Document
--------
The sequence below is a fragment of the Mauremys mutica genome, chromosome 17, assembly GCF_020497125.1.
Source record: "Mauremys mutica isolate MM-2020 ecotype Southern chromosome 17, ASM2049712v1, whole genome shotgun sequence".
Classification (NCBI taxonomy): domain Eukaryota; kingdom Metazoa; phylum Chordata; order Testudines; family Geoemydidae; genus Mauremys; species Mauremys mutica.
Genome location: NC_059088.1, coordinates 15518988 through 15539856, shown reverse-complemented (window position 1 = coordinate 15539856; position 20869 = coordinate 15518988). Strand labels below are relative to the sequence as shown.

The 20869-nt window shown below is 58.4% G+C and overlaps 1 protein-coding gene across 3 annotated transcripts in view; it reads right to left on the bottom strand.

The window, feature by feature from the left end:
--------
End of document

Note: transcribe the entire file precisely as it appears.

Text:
The sequence below is a fragment of the Mauremys mutica genome, chromosome 17, assembly GCF_020497125.1.
Source record: "Mauremys mutica isolate MM-2020 ecotype Southern chromosome 17, ASM2049712v1, whole genome shotgun sequence".
Classification (NCBI taxonomy): domain Eukaryota; kingdom Metazoa; phylum Chordata; order Testudines; family Geoemydidae; genus Mauremys; species Mauremys mutica.
Genome location: NC_059088.1, coordinates 15518988 through 15539856, shown reverse-complemented (window position 1 = coordinate 15539856; position 20869 = coordinate 15518988). Strand labels below are relative to the sequence as shown.

The 20869-nt window shown below is 58.4% G+C and overlaps 1 protein-coding gene across 3 annotated transcripts in view; it reads right to left on the bottom strand.

The window, feature by feature from the left end: